It is incredibly important to teach your kids the word Amen. Why? Let’s take a closer look at some of the most important reasons.
As early as our kids were able to speak, they have been mimicking us saying the word “Amen” at the end of family prayers. My oldest two have each asked me why we say Amen, and I anticipate my youngest will ask the same question some day.
By teaching our children about the word Amen, we give them a deeper understanding and appreciation for prayer.
Why You Should Teach Your Kids the Word Amen
1. Amen is a way for all of us to participate in prayer or preaching
Amen is a very old Hebrew term that means “so be it,” “indeed” or “truly.” Numerous times in the Bible, individuals or a whole group of people would say “Amen” in response to a prayer, a blessing, or a curse uttered by someone else (Deuteronomy 27:15-26; 1 Chronicles 1636; Nehemiah 8:5-6; Jeremiah 11:5; 1 Corinthians 14:16).
When you say or whisper “Amen” after someone has just said a prayer or spoken a great promise from the Bible, it is letting others know you agree with what was just said. When you are paying close attention to what people pray or preach, saying “Amen” is a way you can join them, even if you aren’t the one speaking.
It is important to remind our children that we should learn to never say Amen mindlessly. Saying Amen means we have heard what was said in prayer and agree.
2. Amen is the most widely known word in the world
On occasion, when ideas are moving from one culture to another, one language to another, words are transliterated instead of translated. This happened in the Greek-speaking world of the early church, for instance, with the word Amen. Instead of finding a suitable Greek word, New Testament authors chose to keep the sound of original Hebrew word Amen in tact.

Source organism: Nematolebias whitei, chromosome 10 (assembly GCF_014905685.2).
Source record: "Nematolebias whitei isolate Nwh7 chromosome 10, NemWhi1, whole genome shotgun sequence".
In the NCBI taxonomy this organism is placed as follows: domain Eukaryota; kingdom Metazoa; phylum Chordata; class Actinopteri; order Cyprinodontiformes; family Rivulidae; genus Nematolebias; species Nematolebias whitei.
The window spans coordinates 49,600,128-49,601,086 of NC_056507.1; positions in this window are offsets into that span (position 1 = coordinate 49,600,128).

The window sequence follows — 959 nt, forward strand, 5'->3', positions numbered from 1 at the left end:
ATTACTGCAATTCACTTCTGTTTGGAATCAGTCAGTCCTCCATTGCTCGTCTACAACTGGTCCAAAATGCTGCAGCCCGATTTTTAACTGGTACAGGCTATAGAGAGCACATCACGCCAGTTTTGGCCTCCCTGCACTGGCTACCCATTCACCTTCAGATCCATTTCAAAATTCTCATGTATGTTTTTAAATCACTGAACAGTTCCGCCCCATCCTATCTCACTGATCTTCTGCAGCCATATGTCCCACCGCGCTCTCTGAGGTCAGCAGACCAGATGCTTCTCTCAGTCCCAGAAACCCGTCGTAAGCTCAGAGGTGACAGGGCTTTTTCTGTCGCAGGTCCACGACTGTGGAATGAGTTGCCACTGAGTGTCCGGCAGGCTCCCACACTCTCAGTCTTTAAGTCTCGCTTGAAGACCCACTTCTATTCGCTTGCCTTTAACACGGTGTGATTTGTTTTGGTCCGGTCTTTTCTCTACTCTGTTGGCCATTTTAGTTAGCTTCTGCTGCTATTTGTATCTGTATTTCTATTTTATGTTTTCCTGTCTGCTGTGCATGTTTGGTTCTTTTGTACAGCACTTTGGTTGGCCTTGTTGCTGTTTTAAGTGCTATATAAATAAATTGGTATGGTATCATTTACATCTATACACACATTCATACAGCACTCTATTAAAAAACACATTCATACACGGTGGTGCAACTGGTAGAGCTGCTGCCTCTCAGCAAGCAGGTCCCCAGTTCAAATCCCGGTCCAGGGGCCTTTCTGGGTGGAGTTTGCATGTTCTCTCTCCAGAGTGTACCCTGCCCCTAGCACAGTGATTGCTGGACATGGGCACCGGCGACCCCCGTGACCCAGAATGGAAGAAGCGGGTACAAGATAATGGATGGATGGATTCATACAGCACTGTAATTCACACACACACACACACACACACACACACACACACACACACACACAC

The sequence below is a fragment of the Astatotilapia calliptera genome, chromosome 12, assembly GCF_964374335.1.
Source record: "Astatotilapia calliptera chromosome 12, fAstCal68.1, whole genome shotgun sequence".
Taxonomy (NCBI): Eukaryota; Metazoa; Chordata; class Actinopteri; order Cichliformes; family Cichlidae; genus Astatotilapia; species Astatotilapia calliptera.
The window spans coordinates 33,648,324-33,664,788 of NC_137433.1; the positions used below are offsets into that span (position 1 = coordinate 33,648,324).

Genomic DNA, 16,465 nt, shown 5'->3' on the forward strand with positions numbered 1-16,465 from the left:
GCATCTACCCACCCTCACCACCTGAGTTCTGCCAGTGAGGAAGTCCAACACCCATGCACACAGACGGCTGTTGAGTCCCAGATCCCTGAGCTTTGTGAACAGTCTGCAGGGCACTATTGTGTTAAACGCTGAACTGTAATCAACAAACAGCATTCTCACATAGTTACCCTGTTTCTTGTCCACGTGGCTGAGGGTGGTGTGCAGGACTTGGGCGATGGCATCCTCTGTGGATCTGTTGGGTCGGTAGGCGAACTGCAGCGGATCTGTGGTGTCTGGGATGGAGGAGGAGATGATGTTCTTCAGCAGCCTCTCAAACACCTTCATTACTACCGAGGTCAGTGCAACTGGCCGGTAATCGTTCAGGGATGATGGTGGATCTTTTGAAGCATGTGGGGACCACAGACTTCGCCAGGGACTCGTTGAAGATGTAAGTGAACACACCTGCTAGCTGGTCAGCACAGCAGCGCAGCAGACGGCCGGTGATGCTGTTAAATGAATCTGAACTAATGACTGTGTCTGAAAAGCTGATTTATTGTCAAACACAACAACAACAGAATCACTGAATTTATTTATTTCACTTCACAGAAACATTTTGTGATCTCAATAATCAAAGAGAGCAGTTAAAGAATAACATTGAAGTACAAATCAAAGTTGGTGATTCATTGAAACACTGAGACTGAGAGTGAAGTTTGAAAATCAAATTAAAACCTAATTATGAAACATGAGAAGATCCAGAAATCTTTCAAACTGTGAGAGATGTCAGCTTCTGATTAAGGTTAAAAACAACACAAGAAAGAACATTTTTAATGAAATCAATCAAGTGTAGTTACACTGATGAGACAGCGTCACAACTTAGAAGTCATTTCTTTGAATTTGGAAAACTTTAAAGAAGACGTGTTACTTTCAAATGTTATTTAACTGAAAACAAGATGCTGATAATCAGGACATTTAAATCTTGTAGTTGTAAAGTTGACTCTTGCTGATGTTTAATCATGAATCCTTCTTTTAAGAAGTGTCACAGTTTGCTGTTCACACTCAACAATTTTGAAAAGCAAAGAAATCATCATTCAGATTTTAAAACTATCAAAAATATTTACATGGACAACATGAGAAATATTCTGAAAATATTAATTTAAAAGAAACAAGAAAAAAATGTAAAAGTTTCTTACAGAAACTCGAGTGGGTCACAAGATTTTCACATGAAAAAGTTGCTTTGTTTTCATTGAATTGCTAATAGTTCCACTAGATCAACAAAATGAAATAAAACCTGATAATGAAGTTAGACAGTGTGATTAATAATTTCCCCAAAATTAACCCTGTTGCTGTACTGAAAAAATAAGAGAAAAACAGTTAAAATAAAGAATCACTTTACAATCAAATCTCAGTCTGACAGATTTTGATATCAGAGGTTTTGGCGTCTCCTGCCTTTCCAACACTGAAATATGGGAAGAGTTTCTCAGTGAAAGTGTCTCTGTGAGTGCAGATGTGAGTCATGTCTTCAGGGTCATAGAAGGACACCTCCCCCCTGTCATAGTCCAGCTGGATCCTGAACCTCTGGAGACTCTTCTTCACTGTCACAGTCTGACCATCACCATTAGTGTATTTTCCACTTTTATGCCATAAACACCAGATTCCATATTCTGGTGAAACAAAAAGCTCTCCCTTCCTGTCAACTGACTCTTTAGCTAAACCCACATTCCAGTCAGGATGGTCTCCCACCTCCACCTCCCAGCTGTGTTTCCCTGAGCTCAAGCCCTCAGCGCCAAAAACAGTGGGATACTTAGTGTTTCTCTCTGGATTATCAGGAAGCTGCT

Find any culture where Christianity has taken root and you’ll likely find the same pattern: churches in China, Nigeria, Spain, Japan, Brazil, and nearly any other place in the world all say “Amen” at the end of their prayers. Some believe the word Amen is the most widely known word in the world.
When we say Amen, we are saying something that thousands of cultures and languages understand. It reminds our children that they are practicing a tradition that dates back to the earliest Christians and is common to Christians all over the globe.
3. Jesus used Amen unlike anyone before Him
We typically say Amen at the end of our prayers or right after someone says something true. But in the Gospels, Jesus uses the word Amen more than 70 times, and most of the time He says it, He uses it before He speaks. Sometimes it is it translated, “Truly, I tell you,” or “Verily, I say to you.” What He is saying is, “Amen, I tell you.”
No other Jewish teachers did this before Jesus’ time. He could say “Amen” before He said something because everything Jesus ever said was 100% true. He didn’t need anyone to say “Amen” after He spoke. He spoke the very words of God, so He began His statements with a strong “Amen.”
4. Jesus is the reason we can say Amen to all of God’s promises
Paul writes, “[A]ll the promises of God find their Yes in him [Christ]. That is why it is through him that we utter our Amen to God for his glory” (2 Corinthians 1:20). God has made many, many promises in the Bible—so many, it would be hard to count them all. In this passage, the Paul says that every promise from God you can find, no matter what it is, Jesus is the answer to all of them. When we hear a promise from the Bible, we can say “Amen,” because we know Jesus is the ultimate answer to that promise.
Every time we say Amen after hearing a truth from the Bible, in the back of our minds this should mean: “Yes! I believe this is true because of Jesus.” Every promise of blessing, peace, provision, comfort, forgiveness, life, and holiness is fulfilled because of the work and person of Christ. He is the great Amen (Revelation 3:14).
Christian Training of Your Children: Final Thoughts
To teach your kids the word Amen might seem like a minor thing, however, it is one of many important parts of Christian training that we as parents must take seriously.
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